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The Middle East Beats the West In Female Tech Founders 156

Posted by timothy
from the domestic-relations dept.
PolygamousRanchKid writes with this except from the Economist: "Only 10% of internet entrepreneurs across the world are women, according to Startup Compass, a firm that tracks such things. Except in Amman and other Middle Eastern cities, it seems. There, the share of women entrepreneurs is said to average 35% — an estimate seemingly confirmed by the mix of the sexes at 'Mix'n'Mentor,' a recent gathering in the Jordanian capital organised by Wamda, an online publication for start-ups. Reasons abound, and they are not always positive, says Nina Curley, Wamda's editor. Although more than half of university graduates in many Middle Eastern countries (51% in Jordan) are women, the workforce is dominated by men (women provide only 21% of it overall, and a paltry 16% in Jordan). The internet, however, is a new space that is more meritocratic and not as heavily male. The technology also lets entrepreneurs work from home, making it easier to raise children."
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The Middle East Beats the West In Female Tech Founders

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  • Re:Oh yeah? (Score:3, Insightful)

    by Anonymous Coward on Sunday July 14, 2013 @06:29PM (#44280473)

    Says the person who uses arabic numerals instead of the more cultured roman ones.

  • Arab potential (Score:5, Insightful)

    by EmperorOfCanada (1332175) on Sunday July 14, 2013 @06:36PM (#44280509)
    Up to about the years 1200-1400 the Arab world was pretty cool. While we Europeans were living in an age appropriately designated the Dark Ages much of the Arab world was doing cool math, Cool science, Exploration, trade, arts, and medicine. They were fairly tolerant of other religions and were one of the few bright spots on this planet. Then around 800 years ago it all seems to have gone wrong. "Trouble in the Middle East" has been a newspaper headline since the invention of the newspaper. Personally I would love to know what changed 800 years ago as it might give a clue as to how to make it right again. Maybe lots of female internet entrepreneurs is a step in that direction. I wonder if there were more female entrepreneurs in the middle east 1000 years ago?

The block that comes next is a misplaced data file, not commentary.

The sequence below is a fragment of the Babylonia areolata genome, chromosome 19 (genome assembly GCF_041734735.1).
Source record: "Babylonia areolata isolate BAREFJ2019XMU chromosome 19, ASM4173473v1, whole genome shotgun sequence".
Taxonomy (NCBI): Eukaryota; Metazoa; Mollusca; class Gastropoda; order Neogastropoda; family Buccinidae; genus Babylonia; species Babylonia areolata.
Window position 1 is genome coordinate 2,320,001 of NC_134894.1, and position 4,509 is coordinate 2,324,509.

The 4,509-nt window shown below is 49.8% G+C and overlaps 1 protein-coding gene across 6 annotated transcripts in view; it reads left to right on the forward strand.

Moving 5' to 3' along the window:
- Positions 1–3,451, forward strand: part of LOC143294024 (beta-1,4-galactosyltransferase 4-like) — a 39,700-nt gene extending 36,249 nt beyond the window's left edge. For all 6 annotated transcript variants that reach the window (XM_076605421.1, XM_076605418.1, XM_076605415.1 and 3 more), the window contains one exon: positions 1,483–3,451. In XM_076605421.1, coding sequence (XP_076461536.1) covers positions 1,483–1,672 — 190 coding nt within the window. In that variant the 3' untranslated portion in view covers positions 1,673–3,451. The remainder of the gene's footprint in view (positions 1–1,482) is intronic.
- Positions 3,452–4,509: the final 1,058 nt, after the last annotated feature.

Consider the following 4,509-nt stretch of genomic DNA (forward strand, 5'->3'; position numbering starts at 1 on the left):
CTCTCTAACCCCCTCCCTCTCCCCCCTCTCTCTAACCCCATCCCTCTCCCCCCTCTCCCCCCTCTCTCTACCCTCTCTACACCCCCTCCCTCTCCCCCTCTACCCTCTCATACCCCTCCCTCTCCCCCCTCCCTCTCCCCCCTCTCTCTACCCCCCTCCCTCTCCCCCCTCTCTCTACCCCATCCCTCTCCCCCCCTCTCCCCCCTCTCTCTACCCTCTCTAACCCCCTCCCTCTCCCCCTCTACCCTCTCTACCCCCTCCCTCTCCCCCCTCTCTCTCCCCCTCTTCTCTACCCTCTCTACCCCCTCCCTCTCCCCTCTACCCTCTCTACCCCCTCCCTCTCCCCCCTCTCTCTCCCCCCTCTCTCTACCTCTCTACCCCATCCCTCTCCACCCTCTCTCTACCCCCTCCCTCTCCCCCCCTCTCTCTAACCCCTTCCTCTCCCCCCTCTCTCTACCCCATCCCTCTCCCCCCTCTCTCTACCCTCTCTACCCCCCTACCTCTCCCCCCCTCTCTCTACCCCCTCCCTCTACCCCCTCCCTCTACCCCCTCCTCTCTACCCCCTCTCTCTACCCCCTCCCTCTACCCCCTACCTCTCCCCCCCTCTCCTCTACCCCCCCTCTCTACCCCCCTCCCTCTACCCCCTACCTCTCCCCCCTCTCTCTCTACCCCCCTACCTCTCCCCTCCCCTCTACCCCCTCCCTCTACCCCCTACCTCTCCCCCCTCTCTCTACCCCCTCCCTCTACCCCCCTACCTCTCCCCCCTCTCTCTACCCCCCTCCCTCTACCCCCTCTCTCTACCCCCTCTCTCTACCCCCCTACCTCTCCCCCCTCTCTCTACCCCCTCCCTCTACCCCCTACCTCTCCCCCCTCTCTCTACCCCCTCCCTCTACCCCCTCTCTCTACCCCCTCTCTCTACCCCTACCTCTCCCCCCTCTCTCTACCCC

So all I can say is good luck!
  • by Sycraft-fu (314770) on Sunday July 14, 2013 @07:13PM (#44280703)

    https://www.youtube.com/watch?v=1te01rfEF0g [youtube.com]

    In particular the part you are interested in starts at 23:45, though the overall segment starts at around 19:20.

    The short version? Religious fundamentalism.

  • Re:4. ??? (Score:4, Insightful)

    by icebike (68054) on Sunday July 14, 2013 @08:49PM (#44281105)

    Breastpounding of this being a western influence aside, if the times for women to be tech founders in the ME is now, then as a result it will be more popular and more will do it (and this is all good) but that does not mean it is a lasting effect, it could level out much lower than in the west or it could level out much higher, only time will tell - but for now we should be happy for the people who now have one more choice of path to make their life better.

    Large percentages of the ME men, (yes, even in fairly tame countries like Jordan) have been shunted off to jihadism or the armies that attempt to control it. So they have had a decade of war (or closer to two decades), with disproportionate male losses.

    Meanwhile the women start "companies", although the story says "Many firms run by women entrepreneurs deal with what are labelled female issues (weddings, parenting advice, recipes, and web businesses)". So other than keeping other women entertained, these are hardly the same thing as running industry, developing resources or running banks.

    If you count these empty-afternoon enterprises as business you have to realize that this kind of stuff doesn't even get counted in the west. (And in the US you can't even tell except by inspecting first names if businesses are owned by men or women, gender tagging business licenses just isn't done).

    It seems likely, when when the ME men settle down and stop trying to force Islam on the world, they will start forcing it on their families, and this "trend" of female entrepreneurship will disappear.

    When you can look at a news photo of an Arab street and see 50/50 ratio of men to women (instead of 100males to 1), call me. Because until then, all the filling of afternoons while the children are at school with pretend companies means nothing.

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